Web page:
Dec 3, 2007 (CIDRAP News) Lobbying by the maker of the only US-licensed anthrax vaccine was a key factor in causing the federal government to cancel its big contract with VaxGen Inc. for a new anthrax vaccine that was expected to be safer, according to a report published yesterday by the Los Angeles Times.
The lengthy story details how Emergent BioSolutions Inc., Rockville, Md., mounted a campaign involving more than 50 lobbyists, including former aides to Vice President Dick Cheney, to cancel the government's $877 million contract with VaxGen Inc. of Brisbane, Calif., for a new vaccine for civilians.
The newspaper says Emergent BioSolutions "prevailed in a bitter struggle with a rival company that was preparing what federal health officials expected to be a superior vaccine. The episode illustrates the clout wielded by well-connected lobbyists over billions in spending for the Bush administration's anti-terrorism program."
The Department of Health and Human Services (HHS) awarded VaxGen the contract in 2004 to produce 75 million doses of the new vaccine, or enough to vaccinate 25 million people. But the company encountered problems with the vaccine's stability and potency, and HHS canceled the contract on Dec 19, 2006, after the problems caused VaxGen to miss a deadline for starting a clinical trial.
The contract was the first and largest award under Project BioShield, a federal program designed to stimulate the production of medical countermeasures for biological weapons and related threats. The cancellation came the same day President Bush signed legislation designed to revive the $5.6 billion program, which had drawn little interest from major pharmaceutical companies.
As the Times story recounts, the aim of the VaxGen contract was to provide a vaccine that would deliver protection with fewer side effects and fewer doses than Emergent's vaccine, called Anthrax Vaccine Adsorbed (AVA), or BioThrax. That vaccine, developed in the 1950s and used by the US military, requires six doses over 18 months and annual boosters thereafter. Hundreds of US military members over the years have refused the injections. A lawsuit by some military members forced the suspension of mandatory vaccinations for much of 2004 and 2005, but the program was later resumed.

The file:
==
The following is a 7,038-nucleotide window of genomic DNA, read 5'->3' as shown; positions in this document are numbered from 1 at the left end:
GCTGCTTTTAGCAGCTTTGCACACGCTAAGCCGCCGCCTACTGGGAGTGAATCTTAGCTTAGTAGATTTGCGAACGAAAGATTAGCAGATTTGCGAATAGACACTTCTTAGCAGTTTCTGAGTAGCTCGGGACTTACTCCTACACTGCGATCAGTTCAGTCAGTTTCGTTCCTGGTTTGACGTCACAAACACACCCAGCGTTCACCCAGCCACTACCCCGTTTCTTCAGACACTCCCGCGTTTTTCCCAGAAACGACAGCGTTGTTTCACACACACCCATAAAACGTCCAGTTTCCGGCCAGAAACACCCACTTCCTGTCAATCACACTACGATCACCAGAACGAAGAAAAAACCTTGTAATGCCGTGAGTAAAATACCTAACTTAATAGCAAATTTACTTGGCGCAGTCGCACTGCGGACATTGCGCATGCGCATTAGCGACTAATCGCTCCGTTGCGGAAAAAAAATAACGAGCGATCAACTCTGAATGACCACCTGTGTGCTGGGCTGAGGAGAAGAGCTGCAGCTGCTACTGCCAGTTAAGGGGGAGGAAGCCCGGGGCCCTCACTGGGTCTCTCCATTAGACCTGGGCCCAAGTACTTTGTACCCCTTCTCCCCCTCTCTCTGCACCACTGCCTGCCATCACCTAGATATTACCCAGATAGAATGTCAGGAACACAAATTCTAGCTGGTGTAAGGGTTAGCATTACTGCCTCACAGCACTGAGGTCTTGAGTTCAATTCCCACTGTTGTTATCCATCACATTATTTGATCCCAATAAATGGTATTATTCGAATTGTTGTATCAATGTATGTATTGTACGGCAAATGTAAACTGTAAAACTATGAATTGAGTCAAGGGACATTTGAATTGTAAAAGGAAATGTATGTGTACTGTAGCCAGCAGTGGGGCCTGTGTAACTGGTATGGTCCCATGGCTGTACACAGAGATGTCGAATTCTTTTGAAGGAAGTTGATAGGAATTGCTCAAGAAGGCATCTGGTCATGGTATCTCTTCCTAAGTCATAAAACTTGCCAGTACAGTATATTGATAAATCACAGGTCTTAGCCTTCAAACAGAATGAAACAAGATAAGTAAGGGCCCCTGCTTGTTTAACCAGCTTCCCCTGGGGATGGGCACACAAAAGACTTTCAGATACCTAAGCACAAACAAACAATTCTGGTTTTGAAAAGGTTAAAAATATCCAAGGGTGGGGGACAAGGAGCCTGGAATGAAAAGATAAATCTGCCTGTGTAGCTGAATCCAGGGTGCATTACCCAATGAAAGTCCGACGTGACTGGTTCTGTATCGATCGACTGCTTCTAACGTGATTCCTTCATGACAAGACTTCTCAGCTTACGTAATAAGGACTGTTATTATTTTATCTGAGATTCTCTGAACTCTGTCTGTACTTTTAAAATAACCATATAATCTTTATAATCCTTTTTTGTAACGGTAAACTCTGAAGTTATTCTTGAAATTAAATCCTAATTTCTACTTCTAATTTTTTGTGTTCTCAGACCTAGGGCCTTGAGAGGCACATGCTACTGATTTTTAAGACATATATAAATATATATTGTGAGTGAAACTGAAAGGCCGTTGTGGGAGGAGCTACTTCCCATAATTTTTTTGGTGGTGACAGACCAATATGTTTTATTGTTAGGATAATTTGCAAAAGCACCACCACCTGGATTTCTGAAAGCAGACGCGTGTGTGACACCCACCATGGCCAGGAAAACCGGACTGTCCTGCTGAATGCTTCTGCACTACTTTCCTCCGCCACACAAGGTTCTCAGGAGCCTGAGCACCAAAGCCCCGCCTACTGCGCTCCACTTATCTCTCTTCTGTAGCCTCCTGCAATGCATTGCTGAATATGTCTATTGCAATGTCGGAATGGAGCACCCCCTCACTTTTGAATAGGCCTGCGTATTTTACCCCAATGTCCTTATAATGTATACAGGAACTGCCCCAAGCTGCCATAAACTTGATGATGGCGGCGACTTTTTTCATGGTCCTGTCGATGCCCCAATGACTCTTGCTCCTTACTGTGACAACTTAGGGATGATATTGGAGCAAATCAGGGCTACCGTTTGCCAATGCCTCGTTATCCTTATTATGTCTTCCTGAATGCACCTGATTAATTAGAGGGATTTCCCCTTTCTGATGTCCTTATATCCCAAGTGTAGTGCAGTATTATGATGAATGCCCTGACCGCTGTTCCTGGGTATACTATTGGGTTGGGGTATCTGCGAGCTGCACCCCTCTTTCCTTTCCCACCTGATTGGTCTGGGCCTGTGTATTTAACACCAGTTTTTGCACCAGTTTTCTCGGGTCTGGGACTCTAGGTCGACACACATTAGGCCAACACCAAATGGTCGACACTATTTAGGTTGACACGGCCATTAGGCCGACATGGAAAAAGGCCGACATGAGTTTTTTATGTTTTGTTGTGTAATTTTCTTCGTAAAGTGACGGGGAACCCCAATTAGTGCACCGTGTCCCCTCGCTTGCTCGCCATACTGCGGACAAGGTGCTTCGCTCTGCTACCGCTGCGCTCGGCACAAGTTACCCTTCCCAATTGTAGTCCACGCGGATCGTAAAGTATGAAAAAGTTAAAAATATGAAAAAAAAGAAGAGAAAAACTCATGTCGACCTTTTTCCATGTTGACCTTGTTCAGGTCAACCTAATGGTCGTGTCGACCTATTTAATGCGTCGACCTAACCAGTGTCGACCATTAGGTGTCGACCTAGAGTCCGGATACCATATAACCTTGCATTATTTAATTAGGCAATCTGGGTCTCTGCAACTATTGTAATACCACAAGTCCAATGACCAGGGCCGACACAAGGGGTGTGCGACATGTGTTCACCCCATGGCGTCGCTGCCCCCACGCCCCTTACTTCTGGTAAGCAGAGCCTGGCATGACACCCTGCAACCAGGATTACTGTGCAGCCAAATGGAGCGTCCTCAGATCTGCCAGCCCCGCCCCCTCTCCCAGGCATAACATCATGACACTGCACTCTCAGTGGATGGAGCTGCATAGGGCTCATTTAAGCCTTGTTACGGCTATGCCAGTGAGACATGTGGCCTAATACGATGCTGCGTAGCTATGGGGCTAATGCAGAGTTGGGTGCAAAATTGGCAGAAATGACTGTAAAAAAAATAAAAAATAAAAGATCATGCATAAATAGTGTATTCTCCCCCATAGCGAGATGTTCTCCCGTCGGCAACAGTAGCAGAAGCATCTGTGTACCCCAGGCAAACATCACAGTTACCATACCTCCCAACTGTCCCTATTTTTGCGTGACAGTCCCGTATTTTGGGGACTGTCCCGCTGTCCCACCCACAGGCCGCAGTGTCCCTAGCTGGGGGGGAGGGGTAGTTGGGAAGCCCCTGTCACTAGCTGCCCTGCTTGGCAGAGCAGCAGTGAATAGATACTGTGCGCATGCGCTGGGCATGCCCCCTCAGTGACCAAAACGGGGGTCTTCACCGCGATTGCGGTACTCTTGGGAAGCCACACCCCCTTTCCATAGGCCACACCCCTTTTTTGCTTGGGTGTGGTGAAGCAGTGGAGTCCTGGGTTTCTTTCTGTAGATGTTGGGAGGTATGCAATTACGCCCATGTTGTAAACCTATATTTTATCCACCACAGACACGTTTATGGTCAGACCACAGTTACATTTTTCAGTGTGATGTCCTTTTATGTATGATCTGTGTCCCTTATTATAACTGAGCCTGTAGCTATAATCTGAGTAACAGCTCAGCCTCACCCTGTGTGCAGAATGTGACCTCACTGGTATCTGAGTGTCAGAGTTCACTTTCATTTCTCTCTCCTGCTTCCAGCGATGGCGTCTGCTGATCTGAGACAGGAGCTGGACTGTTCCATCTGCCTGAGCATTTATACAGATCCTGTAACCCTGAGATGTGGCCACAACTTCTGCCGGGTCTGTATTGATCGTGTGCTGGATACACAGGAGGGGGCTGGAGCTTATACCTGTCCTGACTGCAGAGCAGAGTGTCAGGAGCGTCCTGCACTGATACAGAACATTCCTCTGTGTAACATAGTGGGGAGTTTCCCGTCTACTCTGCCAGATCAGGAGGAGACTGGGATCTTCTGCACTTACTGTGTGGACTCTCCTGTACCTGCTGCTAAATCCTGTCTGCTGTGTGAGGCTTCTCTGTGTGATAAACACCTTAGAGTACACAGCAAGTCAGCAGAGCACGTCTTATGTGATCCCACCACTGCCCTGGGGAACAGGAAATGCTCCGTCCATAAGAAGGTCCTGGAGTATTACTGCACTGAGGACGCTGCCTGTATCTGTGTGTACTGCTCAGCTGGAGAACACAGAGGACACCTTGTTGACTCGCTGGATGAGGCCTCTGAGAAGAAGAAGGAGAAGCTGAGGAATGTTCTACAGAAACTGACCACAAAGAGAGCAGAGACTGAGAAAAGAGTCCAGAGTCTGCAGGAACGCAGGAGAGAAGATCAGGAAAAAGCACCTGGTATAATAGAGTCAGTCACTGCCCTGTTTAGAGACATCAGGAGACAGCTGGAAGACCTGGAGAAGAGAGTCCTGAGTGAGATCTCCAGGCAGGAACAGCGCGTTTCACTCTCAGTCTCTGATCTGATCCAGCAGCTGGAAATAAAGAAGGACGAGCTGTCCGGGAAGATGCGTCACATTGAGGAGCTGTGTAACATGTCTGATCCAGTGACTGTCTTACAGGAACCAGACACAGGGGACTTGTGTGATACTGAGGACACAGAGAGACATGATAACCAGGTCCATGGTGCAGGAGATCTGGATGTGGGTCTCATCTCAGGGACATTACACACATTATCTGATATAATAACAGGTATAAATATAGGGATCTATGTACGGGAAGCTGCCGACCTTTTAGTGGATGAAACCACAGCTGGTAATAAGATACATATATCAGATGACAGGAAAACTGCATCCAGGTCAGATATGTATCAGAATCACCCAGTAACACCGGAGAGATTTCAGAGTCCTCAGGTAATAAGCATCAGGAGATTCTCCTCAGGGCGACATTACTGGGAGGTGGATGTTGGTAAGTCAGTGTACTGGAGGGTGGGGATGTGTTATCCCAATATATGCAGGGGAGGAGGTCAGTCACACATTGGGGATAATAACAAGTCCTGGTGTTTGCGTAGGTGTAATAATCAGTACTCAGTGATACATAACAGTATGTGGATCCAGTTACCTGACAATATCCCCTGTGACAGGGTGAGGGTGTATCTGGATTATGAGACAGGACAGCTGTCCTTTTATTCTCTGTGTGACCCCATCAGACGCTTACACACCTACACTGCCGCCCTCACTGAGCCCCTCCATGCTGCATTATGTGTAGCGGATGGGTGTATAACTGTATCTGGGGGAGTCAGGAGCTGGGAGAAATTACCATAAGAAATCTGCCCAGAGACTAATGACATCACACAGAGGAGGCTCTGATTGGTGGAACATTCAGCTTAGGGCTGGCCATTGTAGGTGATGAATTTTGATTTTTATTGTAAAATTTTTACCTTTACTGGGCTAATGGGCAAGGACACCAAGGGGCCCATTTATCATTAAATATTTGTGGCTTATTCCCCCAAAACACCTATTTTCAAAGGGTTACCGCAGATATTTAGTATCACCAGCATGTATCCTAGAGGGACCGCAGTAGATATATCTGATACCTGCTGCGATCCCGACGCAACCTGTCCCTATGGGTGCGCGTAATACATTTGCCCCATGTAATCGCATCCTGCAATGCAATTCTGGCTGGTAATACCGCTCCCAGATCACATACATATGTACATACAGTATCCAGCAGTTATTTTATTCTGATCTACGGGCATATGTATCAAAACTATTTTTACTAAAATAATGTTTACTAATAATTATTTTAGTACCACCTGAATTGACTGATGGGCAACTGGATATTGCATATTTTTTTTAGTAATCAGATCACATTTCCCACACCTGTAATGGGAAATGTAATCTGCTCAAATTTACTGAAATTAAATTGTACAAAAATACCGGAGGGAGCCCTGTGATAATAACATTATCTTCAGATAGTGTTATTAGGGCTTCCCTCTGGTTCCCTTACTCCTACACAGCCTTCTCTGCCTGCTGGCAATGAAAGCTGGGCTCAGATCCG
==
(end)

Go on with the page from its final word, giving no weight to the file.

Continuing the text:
The drive for a new anthrax vaccine began after the anthrax letter attacks in the fall of 2001 killed five people and sickened 17 others. Envelopes containing powdered anthrax spores were sent to two US senators' offices and several news media offices. Hundreds of postal workers and Capitol Hill staff members were treated with antibiotics in the wake of the attacks.
According to the Times, the federal decision to push for the acquisition of 75 million doses of a new, genetically engineered vaccine was made in late 2003. The thinking was that that amount would be enough to respond to simultaneous attacks on New York, Los Angeles, and Washington, DC, the story said.
President Bush signed the original Project BioShield legislation in July 2004, authorizing $5.6 billion for medical countermeasures. At the time, VaxGen had been working on its anthrax vaccine for 2 years, building on earlier work by the US Army and using $100 million in grants from the National Institute of Allergy and Infectious Diseases. The vaccine's active ingredient is a recombinant form of protective antigen, one of three components of the toxin produced by anthrax.
The Times reports that VaxGen was seeing problems with the vaccine's immunogenicity even before the company won the HHS contract in November 2004, but that complication didn't deter HHS from making the award. The contract called for VaxGen to start delivering doses in 2 years, with the company getting no payments until then.